Location: Food Surveys Research GroupTitle: Salad Consumption in the U.S.: What We Eat in America, NHANES 2011-2014
Submitted to: Worldwide Web Site: Food Surveys Research Group
Publication Type: Review Article
Publication Acceptance Date: 2/16/2018
Publication Date: 2/21/2018
Citation: Sebastian, R.S., Enns, C.W., Goldman, J.D., Hoy, M.K., Moshfegh, A.J. 2018. Salad Consumption in the U.S.: What We Eat in America, NHANES 2011-2014. Worldwide Web Site: Food Surveys Research Group. Available: www.ars.usda.gov/Services/docs.htm?docid=19476.
Interpretive Summary: The Dietary Guidelines for Americans 2015-2020 suggest eating more salad as one way to increase vegetable intake. However, information about current salad consumption in the U.S. has been lacking. We used nationwide survey data to look at who eats salad, when they eat it, where they get it from, what it contains, and how much it contributes to energy and nutrient intake. We found that one out of five people ate a salad on the survey day. A higher percentage of females than males ate salad. Salad consumption was greater in higher income households than in lower income households. About one-half of salads were eaten at dinner, and most of the rest were eaten at lunch. About one-half of all salads (or their ingredients) came from a store. Most salads contained leafy greens such as lettuce, and most included a dressing. For people who ate a salad on the survey day, salads provided around one-tenth of their total daily energy intake. Salads also made notable contributions to intakes of some nutrients that tend to be low in the U.S., such as dietary fiber, vitamin A, vitamin C, and vitamin E. This new look at salad consumption can inform policymakers, dietitians, nutritionists, and consumers about the role currently played by salads in the nutrient intake of the U.S. population.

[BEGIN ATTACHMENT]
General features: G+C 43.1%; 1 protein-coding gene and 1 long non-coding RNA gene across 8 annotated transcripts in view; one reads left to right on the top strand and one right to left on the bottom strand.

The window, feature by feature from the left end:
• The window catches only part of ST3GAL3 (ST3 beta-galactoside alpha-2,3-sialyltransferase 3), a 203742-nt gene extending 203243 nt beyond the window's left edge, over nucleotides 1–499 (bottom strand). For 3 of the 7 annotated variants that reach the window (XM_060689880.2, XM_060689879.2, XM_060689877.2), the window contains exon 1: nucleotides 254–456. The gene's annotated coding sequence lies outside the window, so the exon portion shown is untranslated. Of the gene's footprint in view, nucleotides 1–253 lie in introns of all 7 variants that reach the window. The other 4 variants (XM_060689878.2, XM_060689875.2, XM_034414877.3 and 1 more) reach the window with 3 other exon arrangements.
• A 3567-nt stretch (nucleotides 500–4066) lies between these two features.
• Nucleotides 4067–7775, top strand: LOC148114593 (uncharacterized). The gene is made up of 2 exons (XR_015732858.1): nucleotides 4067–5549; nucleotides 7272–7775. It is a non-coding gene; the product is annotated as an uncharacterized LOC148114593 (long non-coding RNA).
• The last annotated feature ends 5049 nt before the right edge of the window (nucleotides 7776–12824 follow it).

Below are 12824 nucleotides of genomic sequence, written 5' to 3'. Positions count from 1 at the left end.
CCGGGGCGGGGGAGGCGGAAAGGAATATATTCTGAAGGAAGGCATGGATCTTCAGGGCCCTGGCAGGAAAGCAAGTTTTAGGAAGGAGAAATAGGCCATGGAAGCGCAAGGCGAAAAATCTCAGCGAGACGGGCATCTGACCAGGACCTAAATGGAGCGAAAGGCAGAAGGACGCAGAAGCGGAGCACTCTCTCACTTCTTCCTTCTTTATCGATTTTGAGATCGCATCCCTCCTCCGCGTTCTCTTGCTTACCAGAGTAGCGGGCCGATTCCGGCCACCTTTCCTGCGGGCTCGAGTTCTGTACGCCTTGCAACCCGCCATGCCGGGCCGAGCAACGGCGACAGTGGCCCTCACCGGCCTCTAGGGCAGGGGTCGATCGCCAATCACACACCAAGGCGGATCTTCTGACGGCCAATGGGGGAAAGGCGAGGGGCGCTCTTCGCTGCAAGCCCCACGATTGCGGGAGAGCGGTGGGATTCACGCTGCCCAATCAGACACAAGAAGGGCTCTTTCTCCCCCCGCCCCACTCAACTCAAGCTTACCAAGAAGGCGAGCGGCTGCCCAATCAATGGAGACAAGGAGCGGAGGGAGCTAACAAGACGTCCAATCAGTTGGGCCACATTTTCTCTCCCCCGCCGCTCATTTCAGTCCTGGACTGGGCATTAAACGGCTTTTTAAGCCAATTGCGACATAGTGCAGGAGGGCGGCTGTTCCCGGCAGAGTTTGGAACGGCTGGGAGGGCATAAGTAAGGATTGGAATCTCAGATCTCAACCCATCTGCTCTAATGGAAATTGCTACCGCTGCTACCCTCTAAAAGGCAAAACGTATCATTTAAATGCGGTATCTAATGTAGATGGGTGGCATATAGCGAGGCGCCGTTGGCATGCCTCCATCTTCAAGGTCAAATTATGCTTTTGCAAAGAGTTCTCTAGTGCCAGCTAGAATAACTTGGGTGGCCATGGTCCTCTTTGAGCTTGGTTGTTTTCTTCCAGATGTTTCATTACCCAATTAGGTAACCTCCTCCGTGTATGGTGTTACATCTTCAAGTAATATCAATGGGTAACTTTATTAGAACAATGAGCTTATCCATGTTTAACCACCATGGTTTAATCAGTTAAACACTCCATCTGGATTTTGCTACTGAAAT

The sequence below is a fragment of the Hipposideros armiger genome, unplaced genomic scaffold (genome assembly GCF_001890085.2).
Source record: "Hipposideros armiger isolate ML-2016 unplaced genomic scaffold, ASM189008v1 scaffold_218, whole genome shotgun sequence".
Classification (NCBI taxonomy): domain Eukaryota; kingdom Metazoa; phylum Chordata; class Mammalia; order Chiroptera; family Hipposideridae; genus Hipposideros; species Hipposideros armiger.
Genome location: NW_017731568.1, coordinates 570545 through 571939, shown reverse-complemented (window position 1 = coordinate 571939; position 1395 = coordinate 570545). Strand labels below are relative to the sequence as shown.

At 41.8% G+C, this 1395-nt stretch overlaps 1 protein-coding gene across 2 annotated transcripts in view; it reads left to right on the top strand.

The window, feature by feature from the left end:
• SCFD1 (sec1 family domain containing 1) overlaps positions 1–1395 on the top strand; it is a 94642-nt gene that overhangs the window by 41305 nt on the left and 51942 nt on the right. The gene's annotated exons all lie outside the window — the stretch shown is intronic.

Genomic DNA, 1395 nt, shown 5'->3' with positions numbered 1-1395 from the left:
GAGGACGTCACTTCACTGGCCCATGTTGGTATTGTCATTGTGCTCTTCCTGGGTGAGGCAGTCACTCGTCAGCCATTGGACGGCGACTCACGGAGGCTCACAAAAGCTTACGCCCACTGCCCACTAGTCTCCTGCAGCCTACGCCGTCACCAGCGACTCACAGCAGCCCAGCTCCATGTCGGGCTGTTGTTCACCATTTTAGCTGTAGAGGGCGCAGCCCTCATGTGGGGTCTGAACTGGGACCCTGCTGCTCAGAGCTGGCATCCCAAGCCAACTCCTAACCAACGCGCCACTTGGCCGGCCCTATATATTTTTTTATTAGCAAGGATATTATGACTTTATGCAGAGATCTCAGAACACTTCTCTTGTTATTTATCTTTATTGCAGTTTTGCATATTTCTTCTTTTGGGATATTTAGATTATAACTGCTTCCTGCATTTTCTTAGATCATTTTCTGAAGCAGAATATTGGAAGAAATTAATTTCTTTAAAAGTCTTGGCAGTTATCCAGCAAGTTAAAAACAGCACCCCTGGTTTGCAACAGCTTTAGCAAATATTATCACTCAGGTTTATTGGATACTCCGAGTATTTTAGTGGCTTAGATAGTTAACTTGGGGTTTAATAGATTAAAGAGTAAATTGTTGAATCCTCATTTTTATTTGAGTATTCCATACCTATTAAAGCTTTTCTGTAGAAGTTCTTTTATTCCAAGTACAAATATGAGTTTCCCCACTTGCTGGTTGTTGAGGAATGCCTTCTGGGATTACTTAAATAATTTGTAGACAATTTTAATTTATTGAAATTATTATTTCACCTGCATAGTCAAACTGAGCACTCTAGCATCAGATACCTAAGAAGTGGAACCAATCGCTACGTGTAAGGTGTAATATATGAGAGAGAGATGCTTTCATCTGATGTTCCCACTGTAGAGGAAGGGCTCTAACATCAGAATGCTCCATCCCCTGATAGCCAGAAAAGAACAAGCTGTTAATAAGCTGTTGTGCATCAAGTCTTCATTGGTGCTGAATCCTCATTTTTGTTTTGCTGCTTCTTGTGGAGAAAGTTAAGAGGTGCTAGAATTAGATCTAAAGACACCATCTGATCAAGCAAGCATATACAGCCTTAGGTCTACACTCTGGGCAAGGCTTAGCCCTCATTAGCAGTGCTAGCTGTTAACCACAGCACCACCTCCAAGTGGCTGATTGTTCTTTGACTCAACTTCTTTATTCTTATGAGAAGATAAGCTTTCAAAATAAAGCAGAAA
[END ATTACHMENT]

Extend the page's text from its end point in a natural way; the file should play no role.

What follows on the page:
Technical Abstract: Vegetable intake is associated with reduced risk of chronic disease, yet few individuals in the U.S. consume amounts consistent with national recommendations. One strategy for boosting vegetable consumption proposed in the Dietary Guidelines for Americans 2015-2020 is to include vegetable dishes, such as salads, in most meals and snacks. However, the extent to which this strategy is employed is unknown because no recent estimates of salad consumption are available. The objectives of this study were to describe consumption of salads and their contributions to nutrient intakes in the U.S. In this analysis, “salad” was defined as a mixture composed mainly of raw vegetables. One day of dietary intake from 16,392 individuals age >= 1 year participating in What We Eat in America, NHANES 2011-2014 was analyzed. Two-sided t-tests were used to compare percentages reporting salad by sex. Regression analyses were used to identify linear trends in salad consumption by income. On any given day, 20% of individuals in the U.S. consume a salad. Among all individuals age >= 1 year and in the subgroups 40-59 years and >= 60 years, a larger percentage of females than males consumed salad (p<0.001). Salad consumption was positively associated with household income for all individuals (age >= 1 year) and among middle-aged (40-59 years) and older (>= 60 years) adults. Regardless of age group, a store was the predominant source of salads or salad ingredients. The mean energy contribution from salads among salad reporters was 234 kcal for adults age >= 20 years and 166 kcal for children age 1-19 years. Salads made substantial contributions to intakes of some nutrients that tend to be lower than recommendations, including dietary fiber, vitamin A, vitamin C, and vitamin E. Salads based on raw vegetables are a commonly reported food in the U.S. This report provides valuable information about salads that can be used in nutrition guidance efforts to promote increased vegetable consumption.